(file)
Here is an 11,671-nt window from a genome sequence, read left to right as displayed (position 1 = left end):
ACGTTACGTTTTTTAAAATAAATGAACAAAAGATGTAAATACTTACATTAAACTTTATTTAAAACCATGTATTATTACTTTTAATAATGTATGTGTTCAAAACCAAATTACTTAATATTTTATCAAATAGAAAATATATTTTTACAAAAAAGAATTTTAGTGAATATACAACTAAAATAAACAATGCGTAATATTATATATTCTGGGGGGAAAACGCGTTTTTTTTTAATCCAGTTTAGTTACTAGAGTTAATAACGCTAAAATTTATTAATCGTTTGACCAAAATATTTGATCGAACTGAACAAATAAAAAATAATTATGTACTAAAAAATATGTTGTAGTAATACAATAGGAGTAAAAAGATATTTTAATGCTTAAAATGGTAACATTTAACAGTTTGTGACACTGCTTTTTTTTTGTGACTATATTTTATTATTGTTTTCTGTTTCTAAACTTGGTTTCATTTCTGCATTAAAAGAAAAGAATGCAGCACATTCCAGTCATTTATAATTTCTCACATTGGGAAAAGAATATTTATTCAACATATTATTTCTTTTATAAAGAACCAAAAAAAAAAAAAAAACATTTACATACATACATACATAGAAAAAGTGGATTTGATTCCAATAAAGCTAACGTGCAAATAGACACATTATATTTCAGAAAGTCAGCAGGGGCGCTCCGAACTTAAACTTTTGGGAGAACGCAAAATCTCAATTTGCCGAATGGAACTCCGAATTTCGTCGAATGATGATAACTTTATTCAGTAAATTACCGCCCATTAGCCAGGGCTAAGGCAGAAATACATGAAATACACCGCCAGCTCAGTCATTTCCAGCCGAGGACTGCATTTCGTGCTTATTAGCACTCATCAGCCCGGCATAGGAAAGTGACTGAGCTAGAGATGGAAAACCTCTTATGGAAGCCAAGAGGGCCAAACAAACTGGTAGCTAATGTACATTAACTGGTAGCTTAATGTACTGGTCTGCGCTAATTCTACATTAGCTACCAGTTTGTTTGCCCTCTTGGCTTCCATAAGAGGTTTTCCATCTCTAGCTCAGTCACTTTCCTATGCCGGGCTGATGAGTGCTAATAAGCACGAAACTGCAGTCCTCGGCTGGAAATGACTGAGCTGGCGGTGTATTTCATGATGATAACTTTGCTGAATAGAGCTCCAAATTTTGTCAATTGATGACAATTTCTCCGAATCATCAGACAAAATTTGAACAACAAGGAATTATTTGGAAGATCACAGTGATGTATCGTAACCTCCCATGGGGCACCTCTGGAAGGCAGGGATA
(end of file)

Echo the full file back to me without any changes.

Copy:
Here is an 11,671-nt window from a genome sequence, read left to right as displayed (position 1 = left end):
ACGTTACGTTTTTTAAAATAAATGAACAAAAGATGTAAATACTTACATTAAACTTTATTTAAAACCATGTATTATTACTTTTAATAATGTATGTGTTCAAAACCAAATTACTTAATATTTTATCAAATAGAAAATATATTTTTACAAAAAAGAATTTTAGTGAATATACAACTAAAATAAACAATGCGTAATATTATATATTCTGGGGGGAAAACGCGTTTTTTTTTAATCCAGTTTAGTTACTAGAGTTAATAACGCTAAAATTTATTAATCGTTTGACCAAAATATTTGATCGAACTGAACAAATAAAAAATAATTATGTACTAAAAAATATGTTGTAGTAATACAATAGGAGTAAAAAGATATTTTAATGCTTAAAATGGTAACATTTAACAGTTTGTGACACTGCTTTTTTTTTGTGACTATATTTTATTATTGTTTTCTGTTTCTAAACTTGGTTTCATTTCTGCATTAAAAGAAAAGAATGCAGCACATTCCAGTCATTTATAATTTCTCACATTGGGAAAAGAATATTTATTCAACATATTATTTCTTTTATAAAGAACCAAAAAAAAAAAAAAAACATTTACATACATACATACATAGAAAAAGTGGATTTGATTCCAATAAAGCTAACGTGCAAATAGACACATTATATTTCAGAAAGTCAGCAGGGGCGCTCCGAACTTAAACTTTTGGGAGAACGCAAAATCTCAATTTGCCGAATGGAACTCCGAATTTCGTCGAATGATGATAACTTTATTCAGTAAATTACCGCCCATTAGCCAGGGCTAAGGCAGAAATACATGAAATACACCGCCAGCTCAGTCATTTCCAGCCGAGGACTGCATTTCGTGCTTATTAGCACTCATCAGCCCGGCATAGGAAAGTGACTGAGCTAGAGATGGAAAACCTCTTATGGAAGCCAAGAGGGCCAAACAAACTGGTAGCTAATGTACATTAACTGGTAGCTTAATGTACTGGTCTGCGCTAATTCTACATTAGCTACCAGTTTGTTTGCCCTCTTGGCTTCCATAAGAGGTTTTCCATCTCTAGCTCAGTCACTTTCCTATGCCGGGCTGATGAGTGCTAATAAGCACGAAACTGCAGTCCTCGGCTGGAAATGACTGAGCTGGCGGTGTATTTCATGATGATAACTTTGCTGAATAGAGCTCCAAATTTTGTCAATTGATGACAATTTCTCCGAATCATCAGACAAAATTTGAACAACAAGGAATTATTTGGAAGATCACAGTGATGTATCGTAACCTCCCATGGGGCACCTCTGGAAGGCAGGGATA